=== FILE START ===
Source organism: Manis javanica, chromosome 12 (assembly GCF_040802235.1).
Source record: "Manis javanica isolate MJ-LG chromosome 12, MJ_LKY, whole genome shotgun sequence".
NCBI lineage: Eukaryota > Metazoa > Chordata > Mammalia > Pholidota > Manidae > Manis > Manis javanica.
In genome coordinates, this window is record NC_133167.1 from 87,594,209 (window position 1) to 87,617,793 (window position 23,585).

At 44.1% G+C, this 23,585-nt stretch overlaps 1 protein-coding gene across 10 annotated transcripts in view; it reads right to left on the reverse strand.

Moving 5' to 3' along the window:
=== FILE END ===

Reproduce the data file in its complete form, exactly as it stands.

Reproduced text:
Source organism: Manis javanica, chromosome 12 (assembly GCF_040802235.1).
Source record: "Manis javanica isolate MJ-LG chromosome 12, MJ_LKY, whole genome shotgun sequence".
NCBI lineage: Eukaryota > Metazoa > Chordata > Mammalia > Pholidota > Manidae > Manis > Manis javanica.
In genome coordinates, this window is record NC_133167.1 from 87,594,209 (window position 1) to 87,617,793 (window position 23,585).

At 44.1% G+C, this 23,585-nt stretch overlaps 1 protein-coding gene across 10 annotated transcripts in view; it reads right to left on the reverse strand.

Moving 5' to 3' along the window: